Some of that comes from the predominant billing model (by the hour) which incentivizes work not focused on results. But we also don’t say no.
McKeown pointed to Derek Sivers’ famous mantra, “It’s hell yeah or it’s no,” to help filter your options. Significantly, Sivers uses that mantra to choose between good options. It’d be too easy to identify the dumb work you do in a day and push that off. You probably haven’t done that yet, which is it’s own problem, but what I’m encouraging you to do is to say no to good work.
Specifically, I’m encouraging you to say no to taking immediate calls from clients. And it’s because you know better.
What Clients Need
This advice seems really incongruous with what I normally advise about service. Yes, we are terrible at keeping clients in the loop and at responding quickly to prospects. And, yes, that’s bad.
But you have to create systems for easy communication, rather than relying on your own ability to quickly respond.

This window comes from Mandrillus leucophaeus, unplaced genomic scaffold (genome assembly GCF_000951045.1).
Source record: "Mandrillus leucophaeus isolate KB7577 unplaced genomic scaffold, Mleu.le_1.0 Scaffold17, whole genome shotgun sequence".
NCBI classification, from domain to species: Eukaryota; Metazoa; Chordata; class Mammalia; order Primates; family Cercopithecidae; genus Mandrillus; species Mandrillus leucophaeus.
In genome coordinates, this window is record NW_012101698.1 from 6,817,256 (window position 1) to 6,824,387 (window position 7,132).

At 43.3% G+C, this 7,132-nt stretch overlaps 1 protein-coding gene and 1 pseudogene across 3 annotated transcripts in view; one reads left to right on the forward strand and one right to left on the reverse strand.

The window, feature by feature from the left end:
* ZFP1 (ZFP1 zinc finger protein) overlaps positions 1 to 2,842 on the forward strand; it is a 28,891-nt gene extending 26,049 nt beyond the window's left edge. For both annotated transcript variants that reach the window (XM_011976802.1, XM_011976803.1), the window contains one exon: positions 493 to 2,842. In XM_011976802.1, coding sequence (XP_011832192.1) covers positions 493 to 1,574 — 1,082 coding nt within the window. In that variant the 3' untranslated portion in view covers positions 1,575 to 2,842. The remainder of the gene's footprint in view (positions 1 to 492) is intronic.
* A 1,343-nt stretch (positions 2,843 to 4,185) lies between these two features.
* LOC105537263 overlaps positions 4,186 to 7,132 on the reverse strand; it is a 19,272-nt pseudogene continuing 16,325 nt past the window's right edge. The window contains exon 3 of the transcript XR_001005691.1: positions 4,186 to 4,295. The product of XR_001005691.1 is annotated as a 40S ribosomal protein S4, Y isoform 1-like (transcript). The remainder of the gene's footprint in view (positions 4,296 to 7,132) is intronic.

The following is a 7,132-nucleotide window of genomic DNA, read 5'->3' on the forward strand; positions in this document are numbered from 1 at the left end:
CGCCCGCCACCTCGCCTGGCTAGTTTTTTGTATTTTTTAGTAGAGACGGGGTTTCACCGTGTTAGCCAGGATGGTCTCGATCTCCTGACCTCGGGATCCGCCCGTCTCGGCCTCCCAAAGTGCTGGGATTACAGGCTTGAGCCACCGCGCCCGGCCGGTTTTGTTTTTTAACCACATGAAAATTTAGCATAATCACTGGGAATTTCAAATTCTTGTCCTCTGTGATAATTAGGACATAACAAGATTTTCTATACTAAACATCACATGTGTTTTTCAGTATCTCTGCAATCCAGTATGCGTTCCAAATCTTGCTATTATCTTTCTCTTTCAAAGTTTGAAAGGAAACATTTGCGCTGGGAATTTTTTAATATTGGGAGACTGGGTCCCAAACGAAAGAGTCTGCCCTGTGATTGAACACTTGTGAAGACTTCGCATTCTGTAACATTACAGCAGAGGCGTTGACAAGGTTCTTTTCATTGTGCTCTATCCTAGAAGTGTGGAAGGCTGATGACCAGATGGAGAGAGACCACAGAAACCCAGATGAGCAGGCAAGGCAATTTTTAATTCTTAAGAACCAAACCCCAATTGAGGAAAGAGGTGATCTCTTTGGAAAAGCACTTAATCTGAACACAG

If you’re a solopreneur attorney, this is obvious. You need to hire the right people to respond quickly. If you’re a freelancer attorney (a distinction I don’t think many of us understand), you can still create quickly responsive systems. Set up a bot on your website that can answer generic questions and point to resources; hire a virtual receptionist service for that human touch; and contract out to people who can have longer conversations with prospects.
Stop training them to bring every problem to you. Most of those problems don’t have legal solutions anyway. You’re not qualified to help with the other stuff, and you’re doing no favors teaching them that they always need you. These people have to learn to own their own drama, not to constantly feed off of your unqualified opinions.
Clients need your best work. Regardless of what they tell you they want, they don’t need the kind of lawyer who answers the phone every time they call and riffs about things outside your area of knowledge. They need an expert, and experts know how to say “no.”
How Do You Train Your Clients?
Review your communication procedures. Come up with creative ways to update your clients and stay in touch with prospects. Build the kind of content prospects and clients don’t get from anyone else. Be entirely too transparent about your business. They need to know what to expect.
None of that requires you picking up a phone. Stop doing that, and focus on your best work. That’s what your client needs.